Q. I have constant twitches in my upper arm. Could it be an early sign of ALS?

Answered by
Dr. Ashok Kumar Choudhary
and medically reviewed by iCliniq medical review team.
This is a premium question & answer published on Jun 13, 2018 and last reviewed on: Jun 14, 2019

Hi doctor,

I am a 38 year old male, and I have been feeling twitches in my arm. I started feeling this constant twitch about six weeks ago. I did not experience any weakness in that arm or anywhere else in the body. The twitches lasted for about a week and then went away.

The twitches have now appeared four weeks later in the same area (upper arm). Again, there is no apparent weakness, which I have tested by lifting weights at the gym and both my upper and lower body strength seems to be fine.

What is worrying me to death is, could these twitches be an early sign of ALS? Is it possible that weakness will follow even though I do not have it now? Do ALS twitches go away for four weeks at a time and reappear?

If I started to experience constant twitches six weeks ago, if this was ALS should not I have experienced some weakness by now? Is the fact that the twitches are localized to the same place a bad thing?

Dr. Ashok Kumar Choudhary

Andrology Geriatrics Psychiatry Psychologist/ Counsellor Psychotherapy Sexology
#

Hello,

Welcome to icliniq.com.

I have read your query and understand your concerns.

First of all, I will suggest you consider other possibilities before jumping to conclusions. There are a number of conditions which can present with twitches without any disease, and ALS (amyotrophic lateral sclerosis) is one of the remotest possibility for a 38 year old young male.

The commonest cause for twitches is simple worry or anxiety. I know at least 100 individuals with anxiety, who presented with simple twitches and no other symptoms. In my opinion, you need to see whether these twitches have any relationship with your anxiety level.

The another common conditions which present with twitches is endocrine abnormalities, such as thyroid and parathyroid disorders. In case the stress level is not able to explain the twitches, an evaluation for endocrine abnormality is indicated. The list may go on in a similar fashion.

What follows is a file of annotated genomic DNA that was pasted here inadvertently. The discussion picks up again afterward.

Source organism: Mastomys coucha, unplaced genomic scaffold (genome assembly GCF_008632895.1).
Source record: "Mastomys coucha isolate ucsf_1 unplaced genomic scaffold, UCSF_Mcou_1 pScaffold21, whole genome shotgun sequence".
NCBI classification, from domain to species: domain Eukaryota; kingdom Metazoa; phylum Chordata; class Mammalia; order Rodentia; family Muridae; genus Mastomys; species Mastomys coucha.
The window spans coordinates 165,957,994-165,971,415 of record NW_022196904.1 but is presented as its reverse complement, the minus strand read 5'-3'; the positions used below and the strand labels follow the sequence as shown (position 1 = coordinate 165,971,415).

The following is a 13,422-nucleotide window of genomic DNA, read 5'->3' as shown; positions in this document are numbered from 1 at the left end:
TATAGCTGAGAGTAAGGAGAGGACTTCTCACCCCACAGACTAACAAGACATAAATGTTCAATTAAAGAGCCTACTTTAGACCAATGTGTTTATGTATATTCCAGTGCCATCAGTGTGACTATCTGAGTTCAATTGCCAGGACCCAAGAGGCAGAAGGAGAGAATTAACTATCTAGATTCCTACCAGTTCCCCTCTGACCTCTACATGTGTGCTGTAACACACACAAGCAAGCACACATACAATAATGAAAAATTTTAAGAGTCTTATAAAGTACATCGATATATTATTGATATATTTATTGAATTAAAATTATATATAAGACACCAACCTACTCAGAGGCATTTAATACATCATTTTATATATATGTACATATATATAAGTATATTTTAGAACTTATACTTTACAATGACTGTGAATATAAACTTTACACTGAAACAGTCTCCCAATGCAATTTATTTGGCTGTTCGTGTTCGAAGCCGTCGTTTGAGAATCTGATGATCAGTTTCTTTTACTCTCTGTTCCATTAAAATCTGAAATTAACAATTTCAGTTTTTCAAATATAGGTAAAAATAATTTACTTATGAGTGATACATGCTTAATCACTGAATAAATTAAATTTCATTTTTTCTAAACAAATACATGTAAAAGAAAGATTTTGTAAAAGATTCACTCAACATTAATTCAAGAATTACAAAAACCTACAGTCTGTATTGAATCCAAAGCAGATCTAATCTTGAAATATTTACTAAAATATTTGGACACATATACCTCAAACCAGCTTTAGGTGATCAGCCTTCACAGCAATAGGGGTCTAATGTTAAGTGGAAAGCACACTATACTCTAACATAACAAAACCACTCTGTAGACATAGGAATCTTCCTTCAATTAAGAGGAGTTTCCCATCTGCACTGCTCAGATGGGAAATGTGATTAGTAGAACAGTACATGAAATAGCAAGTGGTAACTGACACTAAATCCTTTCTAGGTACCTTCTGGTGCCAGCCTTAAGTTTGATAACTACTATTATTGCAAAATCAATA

Find the answers to your questions below:

  1. Yes, ALS can be a possibility, but it is very low considering your age and no weakness or stiffness of muscles.
  2. I do not think weakness will follow in your case.
  3. ALS is progressive and spontaneous, and remissions are rare.
  4. If it is ALS, two months is enough to develop weakness.
  5. Treatment of twitches depends on the etiology. If they are stress-related, then there is nothing bad, as they are indicating something correctable.

I hope this helps you. If you have more questions, feel free to write back.

For further queries consult a neurologist online --> https://www.icliniq.com/ask-a-doctor-online/neurologist



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Hi doctor,

Thank you for your answer. I do have one more question. My neck muscles are stiff and hurt when I turn my neck left, which is the same side where the arm twitches. Could this stiffness be related to ALS when looked at in combination with the twitches? To be clear, the neck stiffness feels like a muscle pull and hurts.

Dr. Ashok Kumar Choudhary

Andrology Geriatrics Psychiatry Psychologist/ Counsellor Psychotherapy Sexology
#

Hi,

Welcome back to icliniq.com.

Thanks for reverting with a valuable piece of information.

If we look at them together, the cause of twitches is much clear, as both things are related. If there is stiffness in the neck it could lead to compression over some unimportant nerve fibers, leading to twitching.

I need to reassure you again that at your age, with no family history of ALS and no weakness, the possibility of ALS is remotest, and I do not think this need to be considered among differential diagnosis while evaluating the problem.

I hope this helps you further. Thanks and regards.

For more information consult a neurologist online --> https://www.icliniq.com/ask-a-doctor-online/neurologist



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